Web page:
Brighton golf coach Jimmy Dewling said Codd was one of the earliest to prove to others you can play both hockey and golf and excel. In fact, that June in 2021, Codd went to an NHL scouting camp in Pennsylvania before the Golf Finals, drove overnight back to Forest Akers to play the two championship rounds, won the title, then immediately returned to Pennsylvania to resume the hockey camp.

“On our team, we believe, and TBone (Codd) was a perfect example of it, if there’s any time you have the opportunity to be competitive, it is going to make you a more well-rounded competitor and therefore better at your particular sport,” Dewling said.

“We like hockey players. In the winter, they have to think to where the puck is going, be smart enough to react, and understand how that emotion is going to carry over from one play to the next. When it’s your shift you have to forget about the last shift, or take something from the last shift and put it into the next shift, to have consistent play.

“It’s the same on the golf course,” Dewling continued. “It’s one hole to the next, one shot at a time, being tough, and that’s only going to come from competition reps. We love the athletic ability more so than anything; the toughness and competitiveness all year.”

In addition to Lerch and Pennala starting on varsity golf, they are joined by traditional golfers Matt Doyle, Riley Morton and Andrew Daily, who is committed to Wayne State and finished LPD1 runner-up last spring.

Mona Shores’ Nicholas Taylor fires an iron shot. Going into the 2023 golf postseason, Brighton is ranked No. 2 in Division 1. The Bulldogs have won the Next Tee Invite at Oakland Hills, the North Star Invite at Plum Hollow and the KLAA Conference Championship – earning Brighton’s first conference title since 2007. The Bulldogs also were runners-up at The Meadows Invite at Grand Valley State University. The team is averaging 297 for 18 holes.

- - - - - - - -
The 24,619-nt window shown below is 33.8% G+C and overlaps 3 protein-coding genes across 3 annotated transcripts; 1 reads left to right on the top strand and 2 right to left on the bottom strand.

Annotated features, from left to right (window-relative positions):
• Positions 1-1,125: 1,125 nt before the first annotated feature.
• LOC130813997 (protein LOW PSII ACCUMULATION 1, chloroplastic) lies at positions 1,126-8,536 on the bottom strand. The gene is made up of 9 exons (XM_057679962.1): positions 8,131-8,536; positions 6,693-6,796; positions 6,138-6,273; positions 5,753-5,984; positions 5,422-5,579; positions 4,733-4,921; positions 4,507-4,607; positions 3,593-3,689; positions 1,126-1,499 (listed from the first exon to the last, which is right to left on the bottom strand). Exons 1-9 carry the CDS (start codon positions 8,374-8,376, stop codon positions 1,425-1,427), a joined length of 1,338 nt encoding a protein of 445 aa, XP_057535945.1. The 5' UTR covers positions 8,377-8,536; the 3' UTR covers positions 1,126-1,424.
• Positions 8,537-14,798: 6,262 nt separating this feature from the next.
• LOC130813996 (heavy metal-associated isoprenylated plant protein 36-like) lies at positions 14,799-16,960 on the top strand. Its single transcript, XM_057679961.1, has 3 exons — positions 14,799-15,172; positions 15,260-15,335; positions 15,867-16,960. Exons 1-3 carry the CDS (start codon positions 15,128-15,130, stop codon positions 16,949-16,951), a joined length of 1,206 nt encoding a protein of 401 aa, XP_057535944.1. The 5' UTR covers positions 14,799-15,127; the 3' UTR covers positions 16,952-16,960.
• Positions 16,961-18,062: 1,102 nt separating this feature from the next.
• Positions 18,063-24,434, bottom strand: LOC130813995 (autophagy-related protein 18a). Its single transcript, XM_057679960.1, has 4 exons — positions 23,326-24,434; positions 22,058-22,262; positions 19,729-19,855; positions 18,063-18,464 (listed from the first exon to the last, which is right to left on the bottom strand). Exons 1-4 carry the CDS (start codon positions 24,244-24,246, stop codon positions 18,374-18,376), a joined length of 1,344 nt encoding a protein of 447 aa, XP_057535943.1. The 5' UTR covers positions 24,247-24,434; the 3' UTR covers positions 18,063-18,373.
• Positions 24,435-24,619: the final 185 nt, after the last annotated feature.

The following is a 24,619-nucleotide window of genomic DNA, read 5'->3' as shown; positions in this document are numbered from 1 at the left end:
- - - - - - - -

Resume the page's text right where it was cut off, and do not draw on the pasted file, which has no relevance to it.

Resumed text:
Oake admitted this is a rebuilding year for Hartland’s golf program. The varsity lineup has only two returning players with varsity golf experience – Keller King and Brady Betteley.

“So, we opted to keep a group of tough competitors with a solid combination of speed and strength – and who are not concerned about the cold conditions that we play in,” Oake quipped.

Five others rotate into the Eagles’ golf starting lineup with King and Betteley: Isaac Frantti is an all-state hockey defensemen playing his first season of golf but shot a career-low 79 at American Dunes recently. He just signed a United State Premier Hockey League tender to play in Connecticut next year. Ian Kastamo scored the winning goal in Hartland’s Division 2 hockey championship victory in 2022, and LJ Sabala is a varsity hockey player as well.

Then there are two non-hockey freshmen getting shots to start occasionally – Dallas Korponic, who finished third at his weight at the Individual Wrestling Finals, and Michael Maurin. Five more sophomores and juniors are hockey players on the JV golf team.

We hope to be competitive with (Brighton) again soon, but they have the talent to make a big splash this year,” Oake said. “I also play golf at the same club as many Brighton players, so I see them quite a bit and we are friendly. When the Brighton team walked by our team on a recent Monday and all said hello to me and our guys, one of my players looked at me and said that this was the biggest difference between hockey and golf. In hockey, the small talk would be (traded) for the ice, and it would not be very nice out there.

“Either way, I believe both sports are filled with fierce competitors and respect, but when the game is over a handshake and a golf hat tip are offered to the victor.”

This story was updated and reposted with permission of MIGolfJournal.com.

PHOTOS (Top) Brighton takes a team photo after finishing third at last season’s LPD1 Final, and all five golfers are back this season including hockey players Levi Pennala (second from left) and Winston Lerch (second from right.) (Middle) Hartland’s Ian Kastamo (16) takes a faceoff against Brighton this winter. (Below) Mona Shores’ Nicholas Taylor fires an iron shot. (Photos courtesy of High School Sports Scene, Sapshots Photography and Mona Shores’ athletic department, respectively.)